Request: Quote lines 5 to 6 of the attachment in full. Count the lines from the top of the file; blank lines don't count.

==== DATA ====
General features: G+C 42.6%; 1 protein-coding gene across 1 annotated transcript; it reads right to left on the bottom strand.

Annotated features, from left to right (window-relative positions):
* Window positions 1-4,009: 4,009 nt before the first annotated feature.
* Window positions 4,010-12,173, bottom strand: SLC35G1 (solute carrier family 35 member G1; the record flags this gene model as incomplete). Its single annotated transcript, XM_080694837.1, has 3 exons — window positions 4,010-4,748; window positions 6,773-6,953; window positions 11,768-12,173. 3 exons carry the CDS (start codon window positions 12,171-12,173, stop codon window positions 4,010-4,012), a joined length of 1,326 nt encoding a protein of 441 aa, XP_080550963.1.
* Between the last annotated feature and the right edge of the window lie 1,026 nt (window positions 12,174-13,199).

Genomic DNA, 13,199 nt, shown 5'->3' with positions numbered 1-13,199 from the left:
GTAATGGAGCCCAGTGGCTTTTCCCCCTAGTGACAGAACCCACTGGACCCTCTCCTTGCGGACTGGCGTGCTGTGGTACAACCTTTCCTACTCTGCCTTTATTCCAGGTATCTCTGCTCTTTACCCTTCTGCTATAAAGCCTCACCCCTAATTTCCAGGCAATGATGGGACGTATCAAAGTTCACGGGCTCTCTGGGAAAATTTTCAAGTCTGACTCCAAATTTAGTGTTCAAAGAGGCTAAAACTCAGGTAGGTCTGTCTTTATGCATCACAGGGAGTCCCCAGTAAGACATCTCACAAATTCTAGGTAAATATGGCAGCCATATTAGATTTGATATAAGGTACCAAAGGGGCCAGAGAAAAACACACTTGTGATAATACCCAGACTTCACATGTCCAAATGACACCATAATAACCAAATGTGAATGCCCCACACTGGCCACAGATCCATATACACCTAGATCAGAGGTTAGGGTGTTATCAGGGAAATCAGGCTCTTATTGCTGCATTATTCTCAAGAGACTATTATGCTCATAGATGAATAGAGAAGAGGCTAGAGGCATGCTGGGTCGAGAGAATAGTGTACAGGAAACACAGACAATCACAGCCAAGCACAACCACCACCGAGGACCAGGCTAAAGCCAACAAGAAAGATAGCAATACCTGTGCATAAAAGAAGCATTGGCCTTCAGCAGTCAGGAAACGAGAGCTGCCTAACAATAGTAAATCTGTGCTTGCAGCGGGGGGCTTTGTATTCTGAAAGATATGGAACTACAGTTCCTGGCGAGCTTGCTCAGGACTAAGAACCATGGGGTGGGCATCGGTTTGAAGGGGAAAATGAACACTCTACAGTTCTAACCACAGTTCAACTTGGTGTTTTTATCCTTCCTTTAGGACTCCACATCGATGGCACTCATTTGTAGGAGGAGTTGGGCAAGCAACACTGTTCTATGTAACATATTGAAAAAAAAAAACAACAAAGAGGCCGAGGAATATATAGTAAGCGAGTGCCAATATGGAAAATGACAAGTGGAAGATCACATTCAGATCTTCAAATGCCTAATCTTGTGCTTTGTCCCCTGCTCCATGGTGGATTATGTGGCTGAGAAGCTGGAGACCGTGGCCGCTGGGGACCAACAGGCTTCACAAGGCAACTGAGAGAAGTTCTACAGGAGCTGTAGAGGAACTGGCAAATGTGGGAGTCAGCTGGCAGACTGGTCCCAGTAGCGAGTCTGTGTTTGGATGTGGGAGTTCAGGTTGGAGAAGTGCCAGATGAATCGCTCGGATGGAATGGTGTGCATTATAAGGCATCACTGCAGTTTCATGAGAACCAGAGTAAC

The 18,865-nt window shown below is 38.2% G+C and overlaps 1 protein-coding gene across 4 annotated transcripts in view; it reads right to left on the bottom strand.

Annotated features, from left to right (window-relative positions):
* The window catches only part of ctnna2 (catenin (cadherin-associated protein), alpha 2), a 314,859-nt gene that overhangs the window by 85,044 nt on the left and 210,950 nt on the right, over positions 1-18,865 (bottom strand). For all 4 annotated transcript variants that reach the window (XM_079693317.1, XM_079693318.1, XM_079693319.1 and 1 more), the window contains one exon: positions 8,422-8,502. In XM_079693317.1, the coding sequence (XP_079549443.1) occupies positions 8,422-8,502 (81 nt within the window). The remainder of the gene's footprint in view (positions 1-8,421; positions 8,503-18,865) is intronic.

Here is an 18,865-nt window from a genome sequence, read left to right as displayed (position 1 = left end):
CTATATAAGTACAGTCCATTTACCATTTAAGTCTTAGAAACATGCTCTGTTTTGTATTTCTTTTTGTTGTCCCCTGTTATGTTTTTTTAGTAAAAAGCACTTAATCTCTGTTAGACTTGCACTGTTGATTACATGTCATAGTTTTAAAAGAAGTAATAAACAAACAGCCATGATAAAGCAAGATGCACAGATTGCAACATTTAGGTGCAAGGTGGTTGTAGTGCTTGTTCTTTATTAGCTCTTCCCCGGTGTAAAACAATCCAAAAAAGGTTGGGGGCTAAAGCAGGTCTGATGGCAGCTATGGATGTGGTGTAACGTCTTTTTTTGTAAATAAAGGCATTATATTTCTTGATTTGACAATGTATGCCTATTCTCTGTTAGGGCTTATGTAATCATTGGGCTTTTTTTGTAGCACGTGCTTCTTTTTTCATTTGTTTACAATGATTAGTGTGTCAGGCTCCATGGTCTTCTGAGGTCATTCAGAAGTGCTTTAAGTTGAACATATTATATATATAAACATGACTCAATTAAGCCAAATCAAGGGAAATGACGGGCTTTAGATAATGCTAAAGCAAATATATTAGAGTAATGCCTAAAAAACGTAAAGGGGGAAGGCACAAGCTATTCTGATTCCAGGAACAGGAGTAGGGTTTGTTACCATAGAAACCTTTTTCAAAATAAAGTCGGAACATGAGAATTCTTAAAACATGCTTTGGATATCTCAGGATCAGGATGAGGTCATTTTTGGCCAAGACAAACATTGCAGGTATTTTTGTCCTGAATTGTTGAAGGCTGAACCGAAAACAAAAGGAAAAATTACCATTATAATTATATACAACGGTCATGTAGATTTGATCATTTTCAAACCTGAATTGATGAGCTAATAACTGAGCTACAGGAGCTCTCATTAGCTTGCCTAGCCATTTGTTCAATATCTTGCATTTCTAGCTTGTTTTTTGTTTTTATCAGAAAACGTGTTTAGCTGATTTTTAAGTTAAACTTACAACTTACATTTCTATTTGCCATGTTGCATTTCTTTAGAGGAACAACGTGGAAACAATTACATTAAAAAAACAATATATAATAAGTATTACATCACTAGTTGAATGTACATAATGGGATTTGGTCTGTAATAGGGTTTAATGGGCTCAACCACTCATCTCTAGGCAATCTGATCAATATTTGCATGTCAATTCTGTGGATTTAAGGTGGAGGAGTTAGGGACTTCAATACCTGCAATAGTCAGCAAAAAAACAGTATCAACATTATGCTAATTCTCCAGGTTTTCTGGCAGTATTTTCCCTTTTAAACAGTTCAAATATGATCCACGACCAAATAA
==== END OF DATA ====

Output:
* Between the last annotated feature and the right edge of the window lie 1,026 nt (window positions 12,174-13,199).

Genomic DNA, 13,199 nt, shown 5'->3' with positions numbered 1-13,199 from the left: